Book Title: The Warehouse
Author: Rob Hart
Release Date: 08/20/19
Star Rating: Unflinching look at the corporatization of the world.
Disclaimer: I received this book free from Netgalley in return for an unbiased review.
Before I get up on my soapbox with my feelings about this book let me say, read this book, it’s not as heavy as I’ve made it out to be. It’s exceedingly readable, quick and absorbing. It’s excellent.
We are going to start this review at the end of the book. Not the end of the story … don’t worry, this is a spoiler free review. I mean we will start in the acknowledgements. I do love acknowledgements in a book, because sometimes you can glean a lot of information in what the author chooses to share. In this case, the author explains his choice of dedication to a “Maria Fernandez”. Maria Fernandez, was a woman who, in 2014, worked 3 part-time jobs at Dunkin’ Donuts trying to make ends meet. She would sleep in her car between shifts and one morning accidentally died from suffocation on gas fumes. She made so little from her 3 jobs, she struggled to make her expenses including $550/month rent on a small apartment. As Mr. Hart notes, that year “Dunkin’ Brands chief executive Nigel Travis earned $10.2 million.” This tragic story was part of his inspiration for this book.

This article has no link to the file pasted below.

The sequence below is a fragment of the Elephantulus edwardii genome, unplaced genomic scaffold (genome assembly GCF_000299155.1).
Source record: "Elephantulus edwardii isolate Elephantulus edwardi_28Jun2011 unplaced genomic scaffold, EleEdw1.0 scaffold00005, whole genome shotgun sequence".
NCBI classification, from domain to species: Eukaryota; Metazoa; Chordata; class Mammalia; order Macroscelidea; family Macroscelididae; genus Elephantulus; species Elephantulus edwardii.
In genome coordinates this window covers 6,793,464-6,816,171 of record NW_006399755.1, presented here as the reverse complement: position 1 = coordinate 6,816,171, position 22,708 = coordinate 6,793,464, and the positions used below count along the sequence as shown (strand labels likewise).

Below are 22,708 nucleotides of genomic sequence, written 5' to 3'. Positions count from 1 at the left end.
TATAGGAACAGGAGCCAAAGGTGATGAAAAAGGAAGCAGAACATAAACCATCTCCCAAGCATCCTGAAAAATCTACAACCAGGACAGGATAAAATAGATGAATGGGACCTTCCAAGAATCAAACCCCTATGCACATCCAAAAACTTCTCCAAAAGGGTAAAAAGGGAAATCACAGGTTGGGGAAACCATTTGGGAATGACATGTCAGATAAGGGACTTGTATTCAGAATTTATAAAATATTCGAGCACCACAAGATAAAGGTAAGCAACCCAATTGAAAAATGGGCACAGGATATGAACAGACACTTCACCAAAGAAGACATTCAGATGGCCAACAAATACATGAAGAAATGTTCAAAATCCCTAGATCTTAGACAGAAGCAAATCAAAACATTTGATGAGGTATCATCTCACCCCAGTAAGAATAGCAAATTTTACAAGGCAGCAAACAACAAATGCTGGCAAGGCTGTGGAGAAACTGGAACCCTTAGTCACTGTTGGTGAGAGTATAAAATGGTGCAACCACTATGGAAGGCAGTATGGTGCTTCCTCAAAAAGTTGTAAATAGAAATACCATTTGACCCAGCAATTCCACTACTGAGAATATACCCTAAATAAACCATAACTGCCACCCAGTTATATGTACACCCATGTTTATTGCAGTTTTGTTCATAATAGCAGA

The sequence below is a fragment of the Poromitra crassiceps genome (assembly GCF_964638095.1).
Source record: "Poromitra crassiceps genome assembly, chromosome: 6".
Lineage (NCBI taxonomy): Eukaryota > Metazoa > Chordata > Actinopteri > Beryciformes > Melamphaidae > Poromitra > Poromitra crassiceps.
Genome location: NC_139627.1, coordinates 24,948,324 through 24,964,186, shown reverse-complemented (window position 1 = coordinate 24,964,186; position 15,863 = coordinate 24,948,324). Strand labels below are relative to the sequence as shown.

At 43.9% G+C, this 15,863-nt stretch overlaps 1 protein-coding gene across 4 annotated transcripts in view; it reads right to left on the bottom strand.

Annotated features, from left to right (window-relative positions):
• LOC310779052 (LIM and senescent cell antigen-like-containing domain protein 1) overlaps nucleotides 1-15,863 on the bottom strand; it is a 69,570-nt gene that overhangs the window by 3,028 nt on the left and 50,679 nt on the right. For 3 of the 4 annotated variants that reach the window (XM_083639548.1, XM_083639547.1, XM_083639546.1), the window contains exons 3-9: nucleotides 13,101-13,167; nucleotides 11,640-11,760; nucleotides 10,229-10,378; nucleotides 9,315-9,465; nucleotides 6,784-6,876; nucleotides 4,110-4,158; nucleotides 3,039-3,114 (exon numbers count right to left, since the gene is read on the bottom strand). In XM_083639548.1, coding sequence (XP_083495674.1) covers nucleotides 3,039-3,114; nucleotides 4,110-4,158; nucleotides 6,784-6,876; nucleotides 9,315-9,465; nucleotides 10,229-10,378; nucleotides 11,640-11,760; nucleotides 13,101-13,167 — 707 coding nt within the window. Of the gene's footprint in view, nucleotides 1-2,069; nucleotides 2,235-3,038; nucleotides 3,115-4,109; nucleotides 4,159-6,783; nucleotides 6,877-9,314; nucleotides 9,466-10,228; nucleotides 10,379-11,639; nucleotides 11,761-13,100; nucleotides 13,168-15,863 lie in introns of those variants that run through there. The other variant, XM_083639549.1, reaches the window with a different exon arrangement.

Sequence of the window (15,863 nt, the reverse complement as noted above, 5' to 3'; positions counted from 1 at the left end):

The Warehouse is dystopia cleverly disguised as a utopia. Who doesn’t want to work for a company like The Cloud (a thinly disguised Amazon)? You get a nice, though tiny apartment, are close to work, shopping, restaurants. It’s a safe place to work and raise a family. Of course, employees are also overworked, exposed to workplace hazards, micromanaged, surveilled within an inch of their lives, and exist in constant dread of their employment being terminated. But … the devil you know, right? The Cloud has nearly completely taken over distribution of goods worldwide. It controls legislation in multiple countries. Where else can you go if you can’t make it at The Cloud? You starve or you work for them.
The main story follows two new employees and their very different reasons for applying for work in The Cloud. I have to admit that the descriptions of the company itself were most interesting to me. How does it maintain its stranglehold over competition, how does it exert so much control over its employees. I found echoes of the dilema of the Joad’s in The Grapes of Wrath. On finally reaching the paradise of the fields in California, they soon learned that their meager wages would just as quickly be sucked up by obligations to the company for their living space and for goods bought at the Company Store. It’s a vicious cycle, that I believe, can be found in today at any local Walmart. Employees are hired at a pittance, trained to apply for state aid and encouraged to then spend those dollars in the stores they work at. Walmart gets cheap, cheap labor, offsets the cost to Federal aid programs, and then reaps the benefits that their underpaid workers receive. But hey, Walmart makes bucks, and we get to buy really cheap stuff. Win … win … right?
All that to say, The Warehouse is a fiction in the style of Margaret Atwood’s MaddAddam series. Just close enough to real life as to be completely believable, and a harbinger of coming attractions if nothing is done to protect workers like Maria Fernandez, like all of us. It’s an unflinching look at the results of the corporatization of the world, and a kick in the behind motivating us to do something about it. Ok, off the soapbox for today.
Bonus link: For a Worker with Little Time Between 3 Jobs, a Nap has Fatal Consequences – New York Times
Song for this book: Pa’ alante – Hurray for the Riff Raff